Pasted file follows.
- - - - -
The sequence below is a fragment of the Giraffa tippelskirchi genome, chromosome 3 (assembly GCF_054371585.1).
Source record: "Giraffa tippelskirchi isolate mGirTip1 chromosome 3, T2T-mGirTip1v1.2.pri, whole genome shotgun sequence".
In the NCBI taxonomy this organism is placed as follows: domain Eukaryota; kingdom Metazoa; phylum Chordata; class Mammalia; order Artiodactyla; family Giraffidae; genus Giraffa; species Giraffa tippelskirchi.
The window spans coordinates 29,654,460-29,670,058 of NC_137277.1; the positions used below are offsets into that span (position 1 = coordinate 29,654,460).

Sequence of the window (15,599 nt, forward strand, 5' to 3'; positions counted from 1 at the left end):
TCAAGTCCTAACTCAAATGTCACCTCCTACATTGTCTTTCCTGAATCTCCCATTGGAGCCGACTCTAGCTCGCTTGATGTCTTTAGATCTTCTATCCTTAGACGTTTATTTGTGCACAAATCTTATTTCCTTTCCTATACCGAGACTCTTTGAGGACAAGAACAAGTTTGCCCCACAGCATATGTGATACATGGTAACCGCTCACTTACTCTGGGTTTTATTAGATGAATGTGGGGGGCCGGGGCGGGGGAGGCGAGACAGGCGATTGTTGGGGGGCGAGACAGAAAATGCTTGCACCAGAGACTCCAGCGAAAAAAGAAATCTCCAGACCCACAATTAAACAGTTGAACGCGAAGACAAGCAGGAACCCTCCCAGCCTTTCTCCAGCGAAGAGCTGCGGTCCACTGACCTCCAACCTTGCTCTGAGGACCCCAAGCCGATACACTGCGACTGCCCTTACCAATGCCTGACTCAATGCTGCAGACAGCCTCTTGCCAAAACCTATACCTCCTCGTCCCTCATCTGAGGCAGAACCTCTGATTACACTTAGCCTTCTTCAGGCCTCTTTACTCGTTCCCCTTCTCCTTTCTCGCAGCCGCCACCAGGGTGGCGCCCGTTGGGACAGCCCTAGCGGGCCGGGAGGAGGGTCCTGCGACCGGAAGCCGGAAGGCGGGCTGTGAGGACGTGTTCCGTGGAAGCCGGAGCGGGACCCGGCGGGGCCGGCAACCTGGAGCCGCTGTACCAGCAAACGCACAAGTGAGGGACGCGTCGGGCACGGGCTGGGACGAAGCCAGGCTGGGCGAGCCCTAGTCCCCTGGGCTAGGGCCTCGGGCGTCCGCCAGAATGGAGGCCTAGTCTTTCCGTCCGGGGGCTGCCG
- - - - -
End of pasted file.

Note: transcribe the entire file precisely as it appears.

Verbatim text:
The sequence below is a fragment of the Giraffa tippelskirchi genome, chromosome 3 (assembly GCF_054371585.1).
Source record: "Giraffa tippelskirchi isolate mGirTip1 chromosome 3, T2T-mGirTip1v1.2.pri, whole genome shotgun sequence".
In the NCBI taxonomy this organism is placed as follows: domain Eukaryota; kingdom Metazoa; phylum Chordata; class Mammalia; order Artiodactyla; family Giraffidae; genus Giraffa; species Giraffa tippelskirchi.
The window spans coordinates 29,654,460-29,670,058 of NC_137277.1; the positions used below are offsets into that span (position 1 = coordinate 29,654,460).

Sequence of the window (15,599 nt, forward strand, 5' to 3'; positions counted from 1 at the left end):
TCAAGTCCTAACTCAAATGTCACCTCCTACATTGTCTTTCCTGAATCTCCCATTGGAGCCGACTCTAGCTCGCTTGATGTCTTTAGATCTTCTATCCTTAGACGTTTATTTGTGCACAAATCTTATTTCCTTTCCTATACCGAGACTCTTTGAGGACAAGAACAAGTTTGCCCCACAGCATATGTGATACATGGTAACCGCTCACTTACTCTGGGTTTTATTAGATGAATGTGGGGGGCCGGGGCGGGGGAGGCGAGACAGGCGATTGTTGGGGGGCGAGACAGAAAATGCTTGCACCAGAGACTCCAGCGAAAAAAGAAATCTCCAGACCCACAATTAAACAGTTGAACGCGAAGACAAGCAGGAACCCTCCCAGCCTTTCTCCAGCGAAGAGCTGCGGTCCACTGACCTCCAACCTTGCTCTGAGGACCCCAAGCCGATACACTGCGACTGCCCTTACCAATGCCTGACTCAATGCTGCAGACAGCCTCTTGCCAAAACCTATACCTCCTCGTCCCTCATCTGAGGCAGAACCTCTGATTACACTTAGCCTTCTTCAGGCCTCTTTACTCGTTCCCCTTCTCCTTTCTCGCAGCCGCCACCAGGGTGGCGCCCGTTGGGACAGCCCTAGCGGGCCGGGAGGAGGGTCCTGCGACCGGAAGCCGGAAGGCGGGCTGTGAGGACGTGTTCCGTGGAAGCCGGAGCGGGACCCGGCGGGGCCGGCAACCTGGAGCCGCTGTACCAGCAAACGCACAAGTGAGGGACGCGTCGGGCACGGGCTGGGACGAAGCCAGGCTGGGCGAGCCCTAGTCCCCTGGGCTAGGGCCTCGGGCGTCCGCCAGAATGGAGGCCTAGTCTTTCCGTCCGGGGGCTGCCG